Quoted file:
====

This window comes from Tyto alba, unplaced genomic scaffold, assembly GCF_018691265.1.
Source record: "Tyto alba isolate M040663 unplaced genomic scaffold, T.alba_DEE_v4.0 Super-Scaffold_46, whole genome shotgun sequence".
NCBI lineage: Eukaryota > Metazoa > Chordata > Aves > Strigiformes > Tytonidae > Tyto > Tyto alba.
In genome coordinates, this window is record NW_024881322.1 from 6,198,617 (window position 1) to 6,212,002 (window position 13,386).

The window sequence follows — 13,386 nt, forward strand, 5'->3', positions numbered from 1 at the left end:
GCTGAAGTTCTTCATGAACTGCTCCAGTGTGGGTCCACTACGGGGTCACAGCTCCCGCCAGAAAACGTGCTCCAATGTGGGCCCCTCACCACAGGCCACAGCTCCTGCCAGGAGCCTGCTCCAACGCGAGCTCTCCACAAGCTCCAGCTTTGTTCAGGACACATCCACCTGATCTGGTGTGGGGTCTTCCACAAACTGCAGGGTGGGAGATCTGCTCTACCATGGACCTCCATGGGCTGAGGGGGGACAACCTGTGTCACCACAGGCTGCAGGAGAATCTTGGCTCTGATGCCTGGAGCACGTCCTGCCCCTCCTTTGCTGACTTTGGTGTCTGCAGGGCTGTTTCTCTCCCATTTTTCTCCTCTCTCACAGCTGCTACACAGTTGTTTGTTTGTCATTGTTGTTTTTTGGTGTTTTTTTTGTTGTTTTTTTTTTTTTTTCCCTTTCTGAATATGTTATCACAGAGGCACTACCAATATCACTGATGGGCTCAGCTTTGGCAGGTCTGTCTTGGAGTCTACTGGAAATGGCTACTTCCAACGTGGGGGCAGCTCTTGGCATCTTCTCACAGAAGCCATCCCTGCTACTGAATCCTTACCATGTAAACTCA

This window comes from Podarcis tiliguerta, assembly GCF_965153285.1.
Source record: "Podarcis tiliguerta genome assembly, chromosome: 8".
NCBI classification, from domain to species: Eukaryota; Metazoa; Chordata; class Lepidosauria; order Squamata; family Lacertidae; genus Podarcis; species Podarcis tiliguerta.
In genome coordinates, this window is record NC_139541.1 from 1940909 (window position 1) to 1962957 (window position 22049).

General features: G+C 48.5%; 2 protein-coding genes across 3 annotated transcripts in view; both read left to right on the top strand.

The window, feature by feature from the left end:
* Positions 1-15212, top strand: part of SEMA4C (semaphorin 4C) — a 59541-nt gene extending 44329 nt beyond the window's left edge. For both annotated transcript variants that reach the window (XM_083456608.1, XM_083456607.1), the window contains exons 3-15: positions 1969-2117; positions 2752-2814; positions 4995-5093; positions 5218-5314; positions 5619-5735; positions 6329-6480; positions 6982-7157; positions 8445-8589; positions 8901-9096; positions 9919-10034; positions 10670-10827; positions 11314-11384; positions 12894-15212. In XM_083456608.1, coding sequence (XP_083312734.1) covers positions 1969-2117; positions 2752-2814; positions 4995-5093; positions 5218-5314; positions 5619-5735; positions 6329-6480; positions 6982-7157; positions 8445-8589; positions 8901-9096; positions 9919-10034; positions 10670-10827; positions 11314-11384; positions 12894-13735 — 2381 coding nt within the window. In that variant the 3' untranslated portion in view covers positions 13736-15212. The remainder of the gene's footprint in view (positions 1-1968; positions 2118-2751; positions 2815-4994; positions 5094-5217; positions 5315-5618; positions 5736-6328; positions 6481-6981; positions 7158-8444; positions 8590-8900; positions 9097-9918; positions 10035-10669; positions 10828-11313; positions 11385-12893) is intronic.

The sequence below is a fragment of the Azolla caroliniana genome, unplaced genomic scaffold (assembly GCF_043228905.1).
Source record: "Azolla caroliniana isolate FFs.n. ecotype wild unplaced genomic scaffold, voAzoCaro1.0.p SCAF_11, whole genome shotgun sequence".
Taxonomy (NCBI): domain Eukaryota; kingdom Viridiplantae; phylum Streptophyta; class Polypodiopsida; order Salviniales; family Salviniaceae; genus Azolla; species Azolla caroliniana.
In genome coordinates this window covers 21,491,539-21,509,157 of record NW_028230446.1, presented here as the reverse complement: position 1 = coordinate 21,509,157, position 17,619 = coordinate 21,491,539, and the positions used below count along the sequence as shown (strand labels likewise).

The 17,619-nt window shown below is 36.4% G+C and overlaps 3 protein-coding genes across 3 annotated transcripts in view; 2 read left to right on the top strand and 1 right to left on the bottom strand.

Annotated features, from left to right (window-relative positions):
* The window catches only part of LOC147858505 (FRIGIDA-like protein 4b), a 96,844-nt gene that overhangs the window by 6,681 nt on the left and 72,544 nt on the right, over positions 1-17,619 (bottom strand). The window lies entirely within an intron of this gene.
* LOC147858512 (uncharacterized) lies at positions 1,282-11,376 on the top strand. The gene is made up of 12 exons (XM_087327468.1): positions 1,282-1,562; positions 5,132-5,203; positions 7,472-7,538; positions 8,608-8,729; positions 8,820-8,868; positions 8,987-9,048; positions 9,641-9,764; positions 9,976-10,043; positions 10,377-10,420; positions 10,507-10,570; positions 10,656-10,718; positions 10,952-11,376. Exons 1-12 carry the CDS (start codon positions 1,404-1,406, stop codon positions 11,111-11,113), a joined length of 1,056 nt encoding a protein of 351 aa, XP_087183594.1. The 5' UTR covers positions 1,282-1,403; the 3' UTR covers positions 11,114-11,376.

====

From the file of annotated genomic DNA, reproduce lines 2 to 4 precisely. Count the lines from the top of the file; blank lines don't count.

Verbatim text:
Source record: "Tyto alba isolate M040663 unplaced genomic scaffold, T.alba_DEE_v4.0 Super-Scaffold_46, whole genome shotgun sequence".
NCBI lineage: Eukaryota > Metazoa > Chordata > Aves > Strigiformes > Tytonidae > Tyto > Tyto alba.
In genome coordinates, this window is record NW_024881322.1 from 6,198,617 (window position 1) to 6,212,002 (window position 13,386).